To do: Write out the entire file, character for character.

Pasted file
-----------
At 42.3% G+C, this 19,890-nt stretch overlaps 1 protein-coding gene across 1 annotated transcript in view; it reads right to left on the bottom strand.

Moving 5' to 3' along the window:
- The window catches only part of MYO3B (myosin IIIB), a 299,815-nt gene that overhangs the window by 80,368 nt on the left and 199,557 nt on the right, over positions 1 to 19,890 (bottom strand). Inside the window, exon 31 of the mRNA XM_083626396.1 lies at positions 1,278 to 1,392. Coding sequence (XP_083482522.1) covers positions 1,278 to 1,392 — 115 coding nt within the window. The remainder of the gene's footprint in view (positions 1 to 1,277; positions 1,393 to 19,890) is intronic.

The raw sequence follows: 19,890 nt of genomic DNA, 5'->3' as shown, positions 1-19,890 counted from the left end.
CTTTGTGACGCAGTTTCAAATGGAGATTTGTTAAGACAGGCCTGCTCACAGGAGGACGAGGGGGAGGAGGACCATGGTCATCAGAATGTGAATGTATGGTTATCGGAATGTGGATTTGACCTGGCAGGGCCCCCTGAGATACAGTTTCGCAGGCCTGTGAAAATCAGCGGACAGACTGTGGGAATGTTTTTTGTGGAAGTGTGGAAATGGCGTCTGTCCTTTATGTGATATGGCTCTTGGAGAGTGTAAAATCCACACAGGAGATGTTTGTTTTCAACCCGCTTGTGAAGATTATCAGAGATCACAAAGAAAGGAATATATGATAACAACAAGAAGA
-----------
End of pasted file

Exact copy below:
At 42.3% G+C, this 19,890-nt stretch overlaps 1 protein-coding gene across 1 annotated transcript in view; it reads right to left on the bottom strand.

Moving 5' to 3' along the window:
- The window catches only part of MYO3B (myosin IIIB), a 299,815-nt gene that overhangs the window by 80,368 nt on the left and 199,557 nt on the right, over positions 1 to 19,890 (bottom strand). Inside the window, exon 31 of the mRNA XM_083626396.1 lies at positions 1,278 to 1,392. Coding sequence (XP_083482522.1) covers positions 1,278 to 1,392 — 115 coding nt within the window. The remainder of the gene's footprint in view (positions 1 to 1,277; positions 1,393 to 19,890) is intronic.

The raw sequence follows: 19,890 nt of genomic DNA, 5'->3' as shown, positions 1-19,890 counted from the left end.
CTTTGTGACGCAGTTTCAAATGGAGATTTGTTAAGACAGGCCTGCTCACAGGAGGACGAGGGGGAGGAGGACCATGGTCATCAGAATGTGAATGTATGGTTATCGGAATGTGGATTTGACCTGGCAGGGCCCCCTGAGATACAGTTTCGCAGGCCTGTGAAAATCAGCGGACAGACTGTGGGAATGTTTTTTGTGGAAGTGTGGAAATGGCGTCTGTCCTTTATGTGATATGGCTCTTGGAGAGTGTAAAATCCACACAGGAGATGTTTGTTTTCAACCCGCTTGTGAAGATTATCAGAGATCACAAAGAAAGGAATATATGATAACAACAAGAAGA